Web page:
In such cases, when you signed the loan contract for the credit card or vehicle loan, you likely agreed to a “set off”—a contract provision that allows the bank to withdraw funds from your deposit account and apply the money to your loan balance. It is thus within the bank’s right to freeze your account for setoff when it becomes notified of your bankruptcy and is therefore not an advisable practice to take out loans with banks where you keep your money, particularly if your financial future is uncertain.
Preparing for a Bank Setoff
One way to make sure you aren’t short on the funds you’ll need to pay living expenses after filing for Chapter 7 or Chapter 13 Bankruptcy is to stop all automatic drafts of payments on bills, for utilities, and similar.
If you are unable to stop auto payments before you file for bankruptcy, you can notify an important creditor yourself that you have filed for bankruptcy and ask them to stop drafting automatic payments from your bank. Your attorney can help you draft formal notices in this regard to send to your creditors and your banks.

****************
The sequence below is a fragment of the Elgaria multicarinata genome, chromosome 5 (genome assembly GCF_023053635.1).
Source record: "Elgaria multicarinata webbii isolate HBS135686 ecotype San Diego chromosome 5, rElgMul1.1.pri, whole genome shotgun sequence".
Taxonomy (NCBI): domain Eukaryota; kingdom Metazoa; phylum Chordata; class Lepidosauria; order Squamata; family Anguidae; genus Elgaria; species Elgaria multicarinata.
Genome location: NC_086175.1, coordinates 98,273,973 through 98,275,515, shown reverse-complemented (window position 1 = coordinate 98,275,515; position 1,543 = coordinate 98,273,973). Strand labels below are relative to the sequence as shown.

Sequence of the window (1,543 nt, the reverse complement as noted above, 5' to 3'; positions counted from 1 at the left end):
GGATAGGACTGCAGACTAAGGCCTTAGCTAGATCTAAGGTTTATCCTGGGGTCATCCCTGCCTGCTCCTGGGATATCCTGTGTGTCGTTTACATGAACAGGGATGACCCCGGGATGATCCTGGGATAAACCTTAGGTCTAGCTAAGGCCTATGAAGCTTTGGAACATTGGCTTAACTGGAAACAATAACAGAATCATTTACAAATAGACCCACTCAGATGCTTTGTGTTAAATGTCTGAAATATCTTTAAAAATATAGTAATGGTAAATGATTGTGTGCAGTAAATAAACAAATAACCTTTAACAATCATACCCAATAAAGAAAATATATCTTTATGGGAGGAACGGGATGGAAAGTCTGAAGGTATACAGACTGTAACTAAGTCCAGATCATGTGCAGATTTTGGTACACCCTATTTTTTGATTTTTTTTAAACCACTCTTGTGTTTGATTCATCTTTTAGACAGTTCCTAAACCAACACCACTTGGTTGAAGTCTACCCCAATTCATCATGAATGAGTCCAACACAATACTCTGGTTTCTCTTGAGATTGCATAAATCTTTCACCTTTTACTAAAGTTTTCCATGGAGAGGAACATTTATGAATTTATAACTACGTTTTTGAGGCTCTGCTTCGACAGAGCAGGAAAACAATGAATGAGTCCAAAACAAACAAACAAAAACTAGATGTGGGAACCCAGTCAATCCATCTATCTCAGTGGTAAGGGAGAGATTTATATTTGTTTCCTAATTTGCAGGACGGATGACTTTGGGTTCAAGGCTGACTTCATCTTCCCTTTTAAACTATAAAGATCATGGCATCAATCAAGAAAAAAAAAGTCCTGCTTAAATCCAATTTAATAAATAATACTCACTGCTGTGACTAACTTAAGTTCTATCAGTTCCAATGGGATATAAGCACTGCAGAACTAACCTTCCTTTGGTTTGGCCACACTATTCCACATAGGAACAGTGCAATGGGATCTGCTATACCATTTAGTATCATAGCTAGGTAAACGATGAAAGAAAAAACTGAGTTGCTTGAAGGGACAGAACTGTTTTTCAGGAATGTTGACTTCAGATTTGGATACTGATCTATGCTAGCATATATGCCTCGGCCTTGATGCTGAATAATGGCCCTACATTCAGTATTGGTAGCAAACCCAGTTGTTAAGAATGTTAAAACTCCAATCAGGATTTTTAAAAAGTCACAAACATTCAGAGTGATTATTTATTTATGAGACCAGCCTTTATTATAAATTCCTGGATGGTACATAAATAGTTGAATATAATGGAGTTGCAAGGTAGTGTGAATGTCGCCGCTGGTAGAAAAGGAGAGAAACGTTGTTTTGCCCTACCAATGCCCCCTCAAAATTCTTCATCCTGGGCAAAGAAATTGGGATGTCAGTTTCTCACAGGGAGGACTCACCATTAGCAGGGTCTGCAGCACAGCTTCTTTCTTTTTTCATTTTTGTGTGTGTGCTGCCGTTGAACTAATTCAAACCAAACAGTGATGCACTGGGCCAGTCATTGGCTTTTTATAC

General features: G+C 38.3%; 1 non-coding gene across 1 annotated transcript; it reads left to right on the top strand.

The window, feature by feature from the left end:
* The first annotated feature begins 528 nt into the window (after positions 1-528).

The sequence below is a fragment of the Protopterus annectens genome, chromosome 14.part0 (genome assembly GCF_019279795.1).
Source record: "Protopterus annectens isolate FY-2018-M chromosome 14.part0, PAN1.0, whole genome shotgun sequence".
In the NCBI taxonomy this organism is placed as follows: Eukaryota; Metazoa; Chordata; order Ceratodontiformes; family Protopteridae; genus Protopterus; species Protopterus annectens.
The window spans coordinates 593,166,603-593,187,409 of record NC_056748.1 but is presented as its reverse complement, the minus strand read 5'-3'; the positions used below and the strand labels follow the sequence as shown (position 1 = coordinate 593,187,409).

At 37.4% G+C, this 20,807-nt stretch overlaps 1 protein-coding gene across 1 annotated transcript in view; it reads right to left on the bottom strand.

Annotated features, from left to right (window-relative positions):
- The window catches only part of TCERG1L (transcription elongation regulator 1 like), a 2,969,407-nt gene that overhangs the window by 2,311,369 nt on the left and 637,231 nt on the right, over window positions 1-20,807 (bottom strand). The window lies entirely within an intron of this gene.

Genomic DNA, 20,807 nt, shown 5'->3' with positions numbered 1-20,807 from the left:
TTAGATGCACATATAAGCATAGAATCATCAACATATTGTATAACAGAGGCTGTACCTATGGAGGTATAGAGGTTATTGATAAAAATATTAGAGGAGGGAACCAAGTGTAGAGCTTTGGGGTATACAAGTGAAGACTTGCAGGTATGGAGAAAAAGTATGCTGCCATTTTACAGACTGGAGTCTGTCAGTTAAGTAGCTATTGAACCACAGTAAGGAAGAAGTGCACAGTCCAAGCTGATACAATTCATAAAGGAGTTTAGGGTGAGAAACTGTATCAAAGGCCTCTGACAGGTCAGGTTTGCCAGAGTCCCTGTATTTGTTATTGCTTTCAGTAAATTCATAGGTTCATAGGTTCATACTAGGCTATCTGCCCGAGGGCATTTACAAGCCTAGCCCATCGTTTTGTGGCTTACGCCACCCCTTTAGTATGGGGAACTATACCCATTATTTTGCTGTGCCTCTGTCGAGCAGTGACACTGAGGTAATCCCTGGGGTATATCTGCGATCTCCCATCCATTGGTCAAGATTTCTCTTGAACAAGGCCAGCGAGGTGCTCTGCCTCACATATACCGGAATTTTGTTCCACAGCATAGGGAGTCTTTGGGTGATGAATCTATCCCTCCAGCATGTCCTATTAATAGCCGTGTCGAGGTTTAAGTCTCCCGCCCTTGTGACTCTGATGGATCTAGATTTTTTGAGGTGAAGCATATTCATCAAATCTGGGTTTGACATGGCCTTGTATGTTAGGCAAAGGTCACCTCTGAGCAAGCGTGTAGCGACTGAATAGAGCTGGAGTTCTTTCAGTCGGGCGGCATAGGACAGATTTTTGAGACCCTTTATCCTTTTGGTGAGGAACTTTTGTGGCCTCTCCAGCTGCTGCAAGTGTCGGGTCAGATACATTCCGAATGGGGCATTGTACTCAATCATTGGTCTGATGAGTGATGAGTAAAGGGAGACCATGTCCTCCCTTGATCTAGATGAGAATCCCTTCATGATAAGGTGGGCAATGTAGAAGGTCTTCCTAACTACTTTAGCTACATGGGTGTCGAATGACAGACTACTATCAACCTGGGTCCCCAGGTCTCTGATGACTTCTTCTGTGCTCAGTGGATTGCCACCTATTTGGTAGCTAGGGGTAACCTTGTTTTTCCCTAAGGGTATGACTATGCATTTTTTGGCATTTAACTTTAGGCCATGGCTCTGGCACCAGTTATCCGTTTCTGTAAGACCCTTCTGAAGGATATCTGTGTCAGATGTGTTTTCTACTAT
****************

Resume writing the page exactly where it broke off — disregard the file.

Another strategy is to move your checking, savings, and other financial accounts to a new bank before filing for bankruptcy. Although you are required to disclose these funds, this will stop the bank from freezing them if the bank is a creditor entitled to a setoff.
What to Do If the Bank Freezes Your Account
If a bank freezes your account, contact the bank as soon as possible to determine whether the bank froze your account to protect your money or to protect its right to offset. This will help you understand the full picture of whether you can free up the money or are likely to have access to it in the future.
The Law Offices of Seth Kretzer Can Help You Prepare for Bankruptcy
When you are trying to figure out how to issues related to your bank accounts and bankruptcy, you will need a lawyer with specific experience on bankruptcy in Texas and who has the right knowledge and resources to help you. Contact the Law Offices of Seth Kretzer today to discuss your concerns about your bank account during bankruptcy.